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Phyllidiella pustulosa
Cuvier, 1804
 
Phyllidiella pustulosa
Maximum size:  about 51 mm (Hoover, 2006).

Identification:  This species is elongate with low, irregularly-shaped clusters of smooth, conical pink tubercles on a black notum. The tubercles are usually simple and grouped in clusters with little or no black showing within the cluster. The mantle margin is edged in pale pink and the rhinophores are black. When seen underwater with the human eye, the animal may appear to have gray-green tubercles against a black background due to the absence of red light in deeper water. It can be distinguished from the rarely-seen Phyllidiopsis fissuratus by its continuous pink marginal line and solid black rhinophores.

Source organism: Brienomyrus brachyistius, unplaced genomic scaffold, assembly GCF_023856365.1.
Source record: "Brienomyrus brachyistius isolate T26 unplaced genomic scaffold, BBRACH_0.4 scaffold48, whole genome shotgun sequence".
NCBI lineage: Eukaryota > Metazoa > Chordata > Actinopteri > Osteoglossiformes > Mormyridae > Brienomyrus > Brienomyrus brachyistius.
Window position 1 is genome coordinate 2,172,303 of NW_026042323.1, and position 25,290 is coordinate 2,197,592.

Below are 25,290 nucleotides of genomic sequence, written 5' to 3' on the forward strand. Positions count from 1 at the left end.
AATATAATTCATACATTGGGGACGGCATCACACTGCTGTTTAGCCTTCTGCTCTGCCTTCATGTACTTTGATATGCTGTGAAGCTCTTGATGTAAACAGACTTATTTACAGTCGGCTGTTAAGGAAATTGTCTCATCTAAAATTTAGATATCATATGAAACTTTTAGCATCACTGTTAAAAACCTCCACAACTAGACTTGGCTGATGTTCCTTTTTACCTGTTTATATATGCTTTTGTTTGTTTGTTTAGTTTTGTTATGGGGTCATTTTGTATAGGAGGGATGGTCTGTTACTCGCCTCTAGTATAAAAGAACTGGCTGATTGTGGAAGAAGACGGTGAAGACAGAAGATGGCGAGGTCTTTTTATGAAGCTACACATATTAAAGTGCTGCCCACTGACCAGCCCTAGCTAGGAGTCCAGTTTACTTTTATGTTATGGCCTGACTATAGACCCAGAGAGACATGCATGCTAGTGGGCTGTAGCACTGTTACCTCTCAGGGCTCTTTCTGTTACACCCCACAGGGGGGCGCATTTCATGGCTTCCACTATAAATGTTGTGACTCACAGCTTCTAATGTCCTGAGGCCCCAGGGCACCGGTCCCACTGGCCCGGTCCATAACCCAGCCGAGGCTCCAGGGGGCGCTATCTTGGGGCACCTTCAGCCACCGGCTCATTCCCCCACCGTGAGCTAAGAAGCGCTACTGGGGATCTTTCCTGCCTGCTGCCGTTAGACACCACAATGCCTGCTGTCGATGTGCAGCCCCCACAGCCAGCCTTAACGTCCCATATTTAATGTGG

Natural history:  Phyllidiella pustulosa is commonly found in the open in rocky habitats. It lives in moderately protected to highly exposed areas at depths of 4-26 m (13-85 ft). It has been observed feeding on an orange encrusting sponge of the genus Stylinos.

Distribution:  Big Island, Maui, Lanai, Molokai, Oahu, Kauai, Niihau, French Frigate Shoals and Kure: widely distributed in the Indo-Pacific.

Taxonomic notes:  This is the species listed as Fryeria ruppelli Bergh, 1889b in Kay, 1979 and as Phyllidia pustulosa in Bertsch and Johnson, 1981. The name means "full of pustules" referring to the many pink tubercles. It is referred to as the "pustulose Phyllidia" in Hoover, 1998 & 2006.

Photo:  PF: Haloa Point, Maui; June 18, 2007.

Observations and comments:

Note 1:  ( )
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